Is your friend more concerned with his research going out into the world to help people or for himself to get ahead? That's not to disparage either and it's rarely all one over the other. If you put the work into it, you expect some form of compensation for your efforts. But is he willing to share the limelight in order to get traction?

You say he contacted universities- I don't know what that means, but I guarantee that any schools I attended, if I called he general help line and said I had a research idea, they would have been useless. Tell your friend to look up the professors and if possible find some of their former grad students and ask what that professor is like. You don't want someone who seems nice on the outside but is actually nasty and scheming.

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You can write a paper and attempt to get it published. If your friend has researched the subject exhaustively, they will know exactly which journal they should use for publication.

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    This is a weird description of PLOS ONE. The thing that separates it from others is that no weight is put on importance of the results (is this what you mean by popular?). No reputable journal cares whether you have the right degree or know the right people. – Tobias Kildetoft May 24 '16 at 4:36
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    It's not a weird description, it's a wrong description. Most journals don't look at your degrees or network. They will only be more likely to publish popular science, but if you have something good it shouldn't be a problem to find a decent journal that will publish it for free. – VonBeche May 24 '16 at 7:36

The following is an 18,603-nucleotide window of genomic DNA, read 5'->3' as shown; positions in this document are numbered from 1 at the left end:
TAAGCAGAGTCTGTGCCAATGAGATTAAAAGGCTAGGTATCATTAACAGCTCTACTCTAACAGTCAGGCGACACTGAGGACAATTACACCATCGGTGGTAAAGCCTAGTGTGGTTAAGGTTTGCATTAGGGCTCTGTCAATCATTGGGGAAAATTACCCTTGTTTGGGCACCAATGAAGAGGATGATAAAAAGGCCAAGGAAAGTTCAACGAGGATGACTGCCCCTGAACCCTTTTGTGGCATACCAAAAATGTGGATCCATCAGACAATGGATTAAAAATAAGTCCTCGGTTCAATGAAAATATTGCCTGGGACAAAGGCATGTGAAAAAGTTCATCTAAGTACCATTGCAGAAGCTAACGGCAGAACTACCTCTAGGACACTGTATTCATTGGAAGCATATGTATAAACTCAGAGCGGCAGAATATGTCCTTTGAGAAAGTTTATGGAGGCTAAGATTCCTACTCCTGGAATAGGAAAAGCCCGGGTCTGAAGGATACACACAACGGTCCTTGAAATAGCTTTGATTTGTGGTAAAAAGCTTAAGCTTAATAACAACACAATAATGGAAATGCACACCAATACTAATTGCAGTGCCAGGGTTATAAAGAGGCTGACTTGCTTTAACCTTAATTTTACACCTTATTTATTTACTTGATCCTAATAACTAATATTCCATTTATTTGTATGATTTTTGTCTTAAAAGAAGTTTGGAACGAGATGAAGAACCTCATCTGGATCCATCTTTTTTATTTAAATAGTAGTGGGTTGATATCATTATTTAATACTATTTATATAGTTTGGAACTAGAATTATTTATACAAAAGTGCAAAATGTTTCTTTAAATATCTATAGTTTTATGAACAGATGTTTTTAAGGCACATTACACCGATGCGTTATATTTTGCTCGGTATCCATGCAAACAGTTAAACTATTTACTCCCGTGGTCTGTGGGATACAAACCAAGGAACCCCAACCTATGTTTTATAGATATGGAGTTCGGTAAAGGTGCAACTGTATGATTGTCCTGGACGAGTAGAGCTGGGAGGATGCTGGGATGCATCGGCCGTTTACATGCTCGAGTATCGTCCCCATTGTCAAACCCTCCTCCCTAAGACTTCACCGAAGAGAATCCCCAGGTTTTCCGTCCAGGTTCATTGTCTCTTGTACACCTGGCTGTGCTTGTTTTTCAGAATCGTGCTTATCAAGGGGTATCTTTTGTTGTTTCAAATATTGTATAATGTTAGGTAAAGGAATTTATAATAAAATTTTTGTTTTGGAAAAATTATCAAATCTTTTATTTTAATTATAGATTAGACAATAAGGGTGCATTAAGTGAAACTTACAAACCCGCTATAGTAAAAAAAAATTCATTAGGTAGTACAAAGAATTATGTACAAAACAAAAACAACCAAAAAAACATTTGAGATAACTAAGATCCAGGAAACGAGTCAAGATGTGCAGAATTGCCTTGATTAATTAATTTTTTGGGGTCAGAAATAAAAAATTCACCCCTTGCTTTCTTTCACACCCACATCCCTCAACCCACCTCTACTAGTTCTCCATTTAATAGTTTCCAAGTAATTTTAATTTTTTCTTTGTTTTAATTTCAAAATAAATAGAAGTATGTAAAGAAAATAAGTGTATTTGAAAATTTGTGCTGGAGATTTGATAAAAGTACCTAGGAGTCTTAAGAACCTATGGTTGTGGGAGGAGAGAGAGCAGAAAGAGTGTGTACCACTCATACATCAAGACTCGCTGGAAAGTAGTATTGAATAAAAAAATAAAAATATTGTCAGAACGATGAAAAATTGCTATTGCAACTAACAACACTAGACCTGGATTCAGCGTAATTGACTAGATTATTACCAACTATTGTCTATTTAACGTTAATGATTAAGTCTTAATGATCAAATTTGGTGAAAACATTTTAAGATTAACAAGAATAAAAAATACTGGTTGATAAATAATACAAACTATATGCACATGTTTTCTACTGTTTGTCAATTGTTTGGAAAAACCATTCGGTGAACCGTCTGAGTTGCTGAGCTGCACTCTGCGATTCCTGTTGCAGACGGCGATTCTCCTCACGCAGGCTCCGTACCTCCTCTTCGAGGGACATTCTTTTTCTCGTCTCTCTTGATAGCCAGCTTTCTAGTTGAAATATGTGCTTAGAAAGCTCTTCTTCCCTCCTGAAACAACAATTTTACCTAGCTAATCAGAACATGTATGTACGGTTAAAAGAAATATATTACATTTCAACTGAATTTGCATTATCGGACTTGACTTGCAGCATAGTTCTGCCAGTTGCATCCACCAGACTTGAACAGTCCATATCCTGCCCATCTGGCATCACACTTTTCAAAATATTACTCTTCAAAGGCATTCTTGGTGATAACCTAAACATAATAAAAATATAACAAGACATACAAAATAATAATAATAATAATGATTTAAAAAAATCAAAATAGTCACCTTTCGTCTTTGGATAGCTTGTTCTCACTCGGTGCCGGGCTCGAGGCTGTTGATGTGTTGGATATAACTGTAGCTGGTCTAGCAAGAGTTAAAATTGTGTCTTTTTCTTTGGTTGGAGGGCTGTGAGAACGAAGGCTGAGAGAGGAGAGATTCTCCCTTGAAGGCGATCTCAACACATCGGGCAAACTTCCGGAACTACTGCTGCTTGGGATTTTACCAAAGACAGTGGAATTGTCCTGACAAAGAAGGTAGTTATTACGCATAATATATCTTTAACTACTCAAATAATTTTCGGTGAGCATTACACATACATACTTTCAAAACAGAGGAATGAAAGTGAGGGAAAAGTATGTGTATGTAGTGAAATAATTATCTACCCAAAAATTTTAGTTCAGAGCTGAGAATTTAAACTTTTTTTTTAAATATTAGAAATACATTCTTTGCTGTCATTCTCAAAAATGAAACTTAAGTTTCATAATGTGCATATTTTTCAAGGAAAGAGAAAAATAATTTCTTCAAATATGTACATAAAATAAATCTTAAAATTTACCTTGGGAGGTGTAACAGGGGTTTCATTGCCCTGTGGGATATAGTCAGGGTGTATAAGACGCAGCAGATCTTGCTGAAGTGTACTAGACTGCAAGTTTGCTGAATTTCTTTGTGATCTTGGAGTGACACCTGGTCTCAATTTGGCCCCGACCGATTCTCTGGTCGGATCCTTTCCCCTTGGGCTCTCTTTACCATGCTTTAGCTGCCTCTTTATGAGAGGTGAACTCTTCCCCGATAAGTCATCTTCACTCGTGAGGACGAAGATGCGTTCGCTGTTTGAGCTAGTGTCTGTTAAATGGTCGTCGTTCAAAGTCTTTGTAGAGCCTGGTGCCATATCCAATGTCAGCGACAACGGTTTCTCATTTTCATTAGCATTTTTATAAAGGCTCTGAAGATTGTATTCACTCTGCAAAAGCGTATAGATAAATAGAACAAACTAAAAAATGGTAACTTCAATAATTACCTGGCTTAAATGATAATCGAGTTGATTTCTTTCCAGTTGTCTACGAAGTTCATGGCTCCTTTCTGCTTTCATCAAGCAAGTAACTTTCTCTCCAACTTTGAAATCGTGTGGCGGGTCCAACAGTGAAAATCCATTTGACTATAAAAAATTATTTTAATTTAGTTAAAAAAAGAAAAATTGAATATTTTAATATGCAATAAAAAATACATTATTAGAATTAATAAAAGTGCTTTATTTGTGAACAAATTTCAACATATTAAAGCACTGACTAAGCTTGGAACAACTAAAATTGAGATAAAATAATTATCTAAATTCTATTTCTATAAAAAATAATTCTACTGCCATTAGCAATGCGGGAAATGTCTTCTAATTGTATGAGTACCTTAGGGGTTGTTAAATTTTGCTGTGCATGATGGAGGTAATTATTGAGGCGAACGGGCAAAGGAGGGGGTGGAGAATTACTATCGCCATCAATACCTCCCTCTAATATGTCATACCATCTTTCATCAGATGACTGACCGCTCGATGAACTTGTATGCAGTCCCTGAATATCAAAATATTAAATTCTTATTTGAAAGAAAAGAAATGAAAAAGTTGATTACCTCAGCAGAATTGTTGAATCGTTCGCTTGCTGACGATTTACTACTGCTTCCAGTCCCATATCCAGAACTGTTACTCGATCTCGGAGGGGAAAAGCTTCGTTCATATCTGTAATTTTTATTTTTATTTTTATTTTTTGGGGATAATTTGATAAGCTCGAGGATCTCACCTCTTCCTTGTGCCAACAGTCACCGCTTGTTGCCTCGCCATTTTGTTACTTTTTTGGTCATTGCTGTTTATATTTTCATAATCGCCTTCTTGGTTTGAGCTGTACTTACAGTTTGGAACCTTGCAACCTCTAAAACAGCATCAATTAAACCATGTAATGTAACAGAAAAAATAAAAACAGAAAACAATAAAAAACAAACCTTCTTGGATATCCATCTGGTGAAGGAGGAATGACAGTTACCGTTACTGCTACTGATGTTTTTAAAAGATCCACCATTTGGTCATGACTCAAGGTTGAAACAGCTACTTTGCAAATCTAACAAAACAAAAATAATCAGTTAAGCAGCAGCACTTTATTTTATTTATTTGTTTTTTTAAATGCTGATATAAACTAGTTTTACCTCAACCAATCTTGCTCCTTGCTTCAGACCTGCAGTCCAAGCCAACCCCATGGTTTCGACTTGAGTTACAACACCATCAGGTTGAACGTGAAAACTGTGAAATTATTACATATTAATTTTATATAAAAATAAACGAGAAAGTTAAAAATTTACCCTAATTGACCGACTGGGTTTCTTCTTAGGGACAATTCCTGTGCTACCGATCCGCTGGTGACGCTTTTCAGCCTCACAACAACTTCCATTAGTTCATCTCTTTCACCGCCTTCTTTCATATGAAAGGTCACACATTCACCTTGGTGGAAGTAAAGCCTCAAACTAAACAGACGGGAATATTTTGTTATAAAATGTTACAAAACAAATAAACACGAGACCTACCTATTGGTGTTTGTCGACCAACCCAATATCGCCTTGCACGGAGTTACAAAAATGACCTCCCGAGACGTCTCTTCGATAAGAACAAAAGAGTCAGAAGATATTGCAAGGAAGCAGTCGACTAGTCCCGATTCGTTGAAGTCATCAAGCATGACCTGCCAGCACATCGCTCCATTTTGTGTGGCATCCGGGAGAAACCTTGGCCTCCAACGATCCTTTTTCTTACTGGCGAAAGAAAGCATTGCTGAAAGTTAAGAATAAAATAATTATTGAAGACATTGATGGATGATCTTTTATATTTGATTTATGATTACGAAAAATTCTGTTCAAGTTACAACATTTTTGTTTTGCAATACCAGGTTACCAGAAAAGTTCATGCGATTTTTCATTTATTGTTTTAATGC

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    One does not "pay to publish" in PLOS One. They do not take anything you send there. Sure, their open access model is such that the author pays. Anyway, you do not get to that point before passing the peer-review. – mmh May 24 '16 at 8:36
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    Downvoted as really misleading in its current form (as the previous commenters have noted); paying a fee for open access is common these days. It also isn't required for publication; if you say 'I can't afford the fees' when you submit it does not affect the chances of publication. This is true for all PLoS journals (journals.plos.org/plosone/s/publication-fees) and I can personally attest that the editors were happy to waive the fee for our paper in PLoS Biology a few years ago. – arboviral May 24 '16 at 8:38
  • I apologize for the unclear nature of my post. I will edit it accordingly for the record. – Ginger Ale May 28 '16 at 0:40